I was waiting to hear from my old friend Larry McGann of Knocknavanna Gaels for a while, because I knew he was sure to comment on the Football Review Committee (FRC), so I was not disappointed when the phone rang last week.
"Look, a mhic, I see where you are chairman of this crowd in the FRC and you are trying to change things about football. Sure what's wrong with football? Wasn't the championship fine this year and everybody was happy?
"I know it was different this time last year after that Dublin-Donegal semi-final with a 0-8 to 0-6 scoreline and we were all tearing our hair out, but the whole thing changed this year and Donegal flew through the All-Ireland with that McGuinness lad being treated like the greatest ever manager.
"This is what happens in football and I remember in the 1970s when the hand-pass came into the game. That time you could hand-pass the ball into the net and Kerry did it in bagfuls."
Larry continued: "I remember you crowd in the media saying then that this was the beginning of the end for football, that the game would be destroyed and nobody would ever bother going to watch football again.
"But after a couple of years the hand-pass scores were stopped and the game went from strength to strength -- like what happened in the past 12 months."
When Larry gets going like this, cutting across him is tricky, but I did manage to nip in and point out that nobody is saying football is in serious trouble; that it's more a case of making some fairly small changes and that we could make a lot of people very happy by bringing in a few new rules. I walked into that one.
"Look here," exclaimed Larry, "I saw some place that you were talking about bringing in this sin bin.
"The only sin bin I ever heard of was the one we used to call 'going to confession,' but I'm sure the fellows playing today wouldn't know much about that.
"We used to get a complete pardon when we went to that sin bin, but you crowd want to knock a player out of the game for 10 minutes in your bin.
"And if he is caught doing something nasty later on, he could be sent to the sin bin again. And how many can the referees have in this sin bin at the same time? How many bins have you got?"
In fairness to Larry, over the years, he does make an attempt to see both sides -- his way. "I know lots of football people are very annoyed at these players who pretend to be injured to stop the play and behave as if they were on their last legs. I can't stick that carry-on.
"When I was playing for Knocknavanna Gaels it was a badge of honour to never lie down in a game, no matter how hard you were hit.
"You were letting down the parish if you lay down and admitted that the other fella got the better of you.
"Now it is the opposite -- they lie down even when they are not hit. Maybe you should put them wimps who lie down into that sin bin."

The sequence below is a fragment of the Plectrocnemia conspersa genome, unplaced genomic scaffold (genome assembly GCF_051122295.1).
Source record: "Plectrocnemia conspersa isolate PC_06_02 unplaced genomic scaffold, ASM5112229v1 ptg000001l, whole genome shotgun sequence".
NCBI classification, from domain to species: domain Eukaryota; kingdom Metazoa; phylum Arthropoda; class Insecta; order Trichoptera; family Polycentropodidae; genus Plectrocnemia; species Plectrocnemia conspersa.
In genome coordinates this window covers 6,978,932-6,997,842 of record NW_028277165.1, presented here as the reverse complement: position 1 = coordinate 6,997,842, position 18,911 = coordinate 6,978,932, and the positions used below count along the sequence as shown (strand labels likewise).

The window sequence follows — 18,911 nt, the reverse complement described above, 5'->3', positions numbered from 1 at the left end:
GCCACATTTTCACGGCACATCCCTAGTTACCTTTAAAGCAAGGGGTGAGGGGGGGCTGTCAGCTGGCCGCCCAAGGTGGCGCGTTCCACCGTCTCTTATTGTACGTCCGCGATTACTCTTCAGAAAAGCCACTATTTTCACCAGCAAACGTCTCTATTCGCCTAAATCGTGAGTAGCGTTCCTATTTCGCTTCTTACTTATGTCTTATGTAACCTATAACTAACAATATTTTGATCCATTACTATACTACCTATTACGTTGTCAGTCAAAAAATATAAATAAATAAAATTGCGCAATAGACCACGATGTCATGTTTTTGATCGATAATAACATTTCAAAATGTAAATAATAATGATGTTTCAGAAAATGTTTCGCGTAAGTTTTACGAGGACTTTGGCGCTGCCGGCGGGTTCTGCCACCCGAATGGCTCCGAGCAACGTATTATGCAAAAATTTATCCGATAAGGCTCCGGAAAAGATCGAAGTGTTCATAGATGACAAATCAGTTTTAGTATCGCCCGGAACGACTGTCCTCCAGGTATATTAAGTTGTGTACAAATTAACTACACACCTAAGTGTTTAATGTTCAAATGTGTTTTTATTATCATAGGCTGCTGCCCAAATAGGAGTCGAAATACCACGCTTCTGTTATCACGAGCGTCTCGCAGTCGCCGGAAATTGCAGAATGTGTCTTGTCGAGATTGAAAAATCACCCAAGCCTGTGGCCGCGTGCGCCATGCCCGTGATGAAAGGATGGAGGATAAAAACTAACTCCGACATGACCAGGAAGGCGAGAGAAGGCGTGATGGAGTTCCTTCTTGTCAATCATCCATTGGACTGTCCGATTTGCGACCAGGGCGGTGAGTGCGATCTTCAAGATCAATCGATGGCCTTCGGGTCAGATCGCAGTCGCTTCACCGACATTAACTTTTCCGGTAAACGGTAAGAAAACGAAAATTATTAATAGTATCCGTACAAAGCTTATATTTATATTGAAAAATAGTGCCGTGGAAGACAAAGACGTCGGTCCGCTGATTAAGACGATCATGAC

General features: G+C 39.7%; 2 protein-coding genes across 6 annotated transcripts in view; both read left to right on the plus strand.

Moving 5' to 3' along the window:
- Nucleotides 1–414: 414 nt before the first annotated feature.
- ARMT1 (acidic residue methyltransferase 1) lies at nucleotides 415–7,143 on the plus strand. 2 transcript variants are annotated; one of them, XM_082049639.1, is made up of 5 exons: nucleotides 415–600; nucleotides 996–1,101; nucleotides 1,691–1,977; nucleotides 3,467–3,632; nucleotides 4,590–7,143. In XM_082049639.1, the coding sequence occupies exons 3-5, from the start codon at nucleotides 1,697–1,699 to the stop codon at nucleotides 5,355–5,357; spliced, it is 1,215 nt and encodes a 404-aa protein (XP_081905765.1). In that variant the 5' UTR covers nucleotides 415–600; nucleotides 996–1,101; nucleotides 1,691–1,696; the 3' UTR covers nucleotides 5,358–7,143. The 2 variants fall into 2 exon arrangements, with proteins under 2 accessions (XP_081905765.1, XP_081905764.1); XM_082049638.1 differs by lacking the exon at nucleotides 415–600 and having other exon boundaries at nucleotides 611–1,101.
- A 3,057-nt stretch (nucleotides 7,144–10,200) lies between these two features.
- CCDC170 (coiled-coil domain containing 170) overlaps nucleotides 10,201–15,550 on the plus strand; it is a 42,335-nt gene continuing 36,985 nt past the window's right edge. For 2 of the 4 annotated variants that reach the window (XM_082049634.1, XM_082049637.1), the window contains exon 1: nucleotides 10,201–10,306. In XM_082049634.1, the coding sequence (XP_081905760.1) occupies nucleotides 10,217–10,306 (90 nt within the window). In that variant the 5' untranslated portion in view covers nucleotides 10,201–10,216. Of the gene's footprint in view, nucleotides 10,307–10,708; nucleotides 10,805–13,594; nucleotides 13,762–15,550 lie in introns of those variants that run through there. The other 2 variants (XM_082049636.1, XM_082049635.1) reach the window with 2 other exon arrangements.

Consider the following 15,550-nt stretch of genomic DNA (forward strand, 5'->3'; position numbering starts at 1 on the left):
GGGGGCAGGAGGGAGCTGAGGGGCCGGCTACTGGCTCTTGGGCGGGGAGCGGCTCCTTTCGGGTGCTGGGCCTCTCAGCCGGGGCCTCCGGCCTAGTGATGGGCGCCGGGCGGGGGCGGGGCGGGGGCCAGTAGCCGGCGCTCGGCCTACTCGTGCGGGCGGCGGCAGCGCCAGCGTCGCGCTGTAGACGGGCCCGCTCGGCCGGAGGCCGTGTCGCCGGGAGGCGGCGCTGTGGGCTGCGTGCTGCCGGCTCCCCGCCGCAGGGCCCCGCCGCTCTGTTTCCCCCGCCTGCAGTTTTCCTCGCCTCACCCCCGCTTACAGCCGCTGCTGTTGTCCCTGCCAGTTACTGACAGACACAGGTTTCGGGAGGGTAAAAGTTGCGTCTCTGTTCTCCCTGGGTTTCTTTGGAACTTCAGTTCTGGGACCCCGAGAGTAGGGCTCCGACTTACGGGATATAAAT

I started to explain to Larry that we're trying to put a stop to the sort of deliberate, cynical fouling that annoys so many people and he seemed to stand back and think.
"Well, maybe you crowd have a point about that and it can look desperate on the television. But for God's sake don't take the manly hitting out of football or I will never talk to you again."
"Don't worry Larry," I said, "that won't happen."
Oh what a world for Brady
While players performing in two different sports is quite common, the latest achievement of Cavan's Paul Brady is certainly a bit out of the ordinary.
Last Sunday, he was Man of the Match when his club Mullahoran Dreadnoughts, to give them their full title, won the Cavan Senior Football Championship after a replay with Kingscourt.
Brady then headed for Citywest in Dublin where the World Handball Championships are currently taking place.
It is often assumed here that handball is mainly an Irish sport, but it is played in various versions in about 40 different countries.
It is particularly strong in America and Brady has won several world senior titles in the land of opportunity, where there are serious financial returns for top players.
Brady, who is favourite to triumph again this week, has a strong sporting pedigree, as he comes from one of Cavan's most famous football families, with his late uncle, Phil 'The Gunner' Brady, having been a legendary figure in Cavan's All-Ireland victories in the '40s and '50s.
So, it wasn't off the grass he licked it.
Testing times for minors
We have all heard stories of how senior inter-county managers can have a disruptive influence on fixtures in some counties, with club championship games often being postponed at short notice at their request. It is one of the biggest and most regular complaints from a lot of club players.
But it seems the reverse can be true also, in cases where club managers try to influence players against joining county panels, and, instead, concentrate on their club activity.
Obviously, this is a very serious matter, particularly in weaker counties, as it would undermine any chance of progress if some of the best club players did not get involved with the county team.
There are also confirmed reports in the past few years of inter-county minor managers putting enormous pressure on young players who are preparing for their all-important Leaving Cert examinations -- and even threatening them with demotion from the county panel if they give preference to their studies over training.
This is a truly horrendous situation and, if it were to become the norm, would add grossly unfair heat on what is already a high stressful situation for these young men.